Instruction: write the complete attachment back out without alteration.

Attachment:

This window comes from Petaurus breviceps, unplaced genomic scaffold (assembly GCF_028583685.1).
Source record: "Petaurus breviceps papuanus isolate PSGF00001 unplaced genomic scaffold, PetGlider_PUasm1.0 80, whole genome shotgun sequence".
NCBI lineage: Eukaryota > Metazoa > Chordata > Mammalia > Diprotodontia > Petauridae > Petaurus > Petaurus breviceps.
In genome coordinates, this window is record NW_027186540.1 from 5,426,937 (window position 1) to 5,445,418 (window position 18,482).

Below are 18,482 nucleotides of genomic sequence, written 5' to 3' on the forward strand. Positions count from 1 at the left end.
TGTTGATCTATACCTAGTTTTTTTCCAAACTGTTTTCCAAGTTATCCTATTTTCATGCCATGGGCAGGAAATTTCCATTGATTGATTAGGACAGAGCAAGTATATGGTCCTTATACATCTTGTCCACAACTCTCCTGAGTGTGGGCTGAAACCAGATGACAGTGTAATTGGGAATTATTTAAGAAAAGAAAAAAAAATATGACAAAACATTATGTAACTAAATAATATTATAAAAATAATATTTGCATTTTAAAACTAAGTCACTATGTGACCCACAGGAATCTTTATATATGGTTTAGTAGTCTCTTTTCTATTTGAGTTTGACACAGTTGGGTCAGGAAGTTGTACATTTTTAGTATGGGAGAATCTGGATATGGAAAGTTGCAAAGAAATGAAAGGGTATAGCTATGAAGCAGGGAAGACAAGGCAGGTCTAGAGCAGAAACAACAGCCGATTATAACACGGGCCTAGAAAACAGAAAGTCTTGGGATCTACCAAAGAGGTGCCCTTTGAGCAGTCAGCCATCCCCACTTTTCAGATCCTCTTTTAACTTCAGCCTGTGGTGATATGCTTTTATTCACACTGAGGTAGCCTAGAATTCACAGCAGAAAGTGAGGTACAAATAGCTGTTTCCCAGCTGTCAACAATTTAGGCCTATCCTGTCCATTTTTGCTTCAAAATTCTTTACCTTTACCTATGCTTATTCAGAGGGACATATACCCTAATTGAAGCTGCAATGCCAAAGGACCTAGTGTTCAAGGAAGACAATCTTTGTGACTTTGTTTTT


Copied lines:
This window comes from Petaurus breviceps, unplaced genomic scaffold (assembly GCF_028583685.1).
Source record: "Petaurus breviceps papuanus isolate PSGF00001 unplaced genomic scaffold, PetGlider_PUasm1.0 80, whole genome shotgun sequence".
NCBI lineage: Eukaryota > Metazoa > Chordata > Mammalia > Diprotodontia > Petauridae > Petaurus > Petaurus breviceps.
In genome coordinates, this window is record NW_027186540.1 from 5,426,937 (window position 1) to 5,445,418 (window position 18,482).

Below are 18,482 nucleotides of genomic sequence, written 5' to 3' on the forward strand. Positions count from 1 at the left end.
TGTTGATCTATACCTAGTTTTTTTCCAAACTGTTTTCCAAGTTATCCTATTTTCATGCCATGGGCAGGAAATTTCCATTGATTGATTAGGACAGAGCAAGTATATGGTCCTTATACATCTTGTCCACAACTCTCCTGAGTGTGGGCTGAAACCAGATGACAGTGTAATTGGGAATTATTTAAGAAAAGAAAAAAAAATATGACAAAACATTATGTAACTAAATAATATTATAAAAATAATATTTGCATTTTAAAACTAAGTCACTATGTGACCCACAGGAATCTTTATATATGGTTTAGTAGTCTCTTTTCTATTTGAGTTTGACACAGTTGGGTCAGGAAGTTGTACATTTTTAGTATGGGAGAATCTGGATATGGAAAGTTGCAAAGAAATGAAAGGGTATAGCTATGAAGCAGGGAAGACAAGGCAGGTCTAGAGCAGAAACAACAGCCGATTATAACACGGGCCTAGAAAACAGAAAGTCTTGGGATCTACCAAAGAGGTGCCCTTTGAGCAGTCAGCCATCCCCACTTTTCAGATCCTCTTTTAACTTCAGCCTGTGGTGATATGCTTTTATTCACACTGAGGTAGCCTAGAATTCACAGCAGAAAGTGAGGTACAAATAGCTGTTTCCCAGCTGTCAACAATTTAGGCCTATCCTGTCCATTTTTGCTTCAAAATTCTTTACCTTTACCTATGCTTATTCAGAGGGACATATACCCTAATTGAAGCTGCAATGCCAAAGGACCTAGTGTTCAAGGAAGACAATCTTTGTGACTTTGTTTTT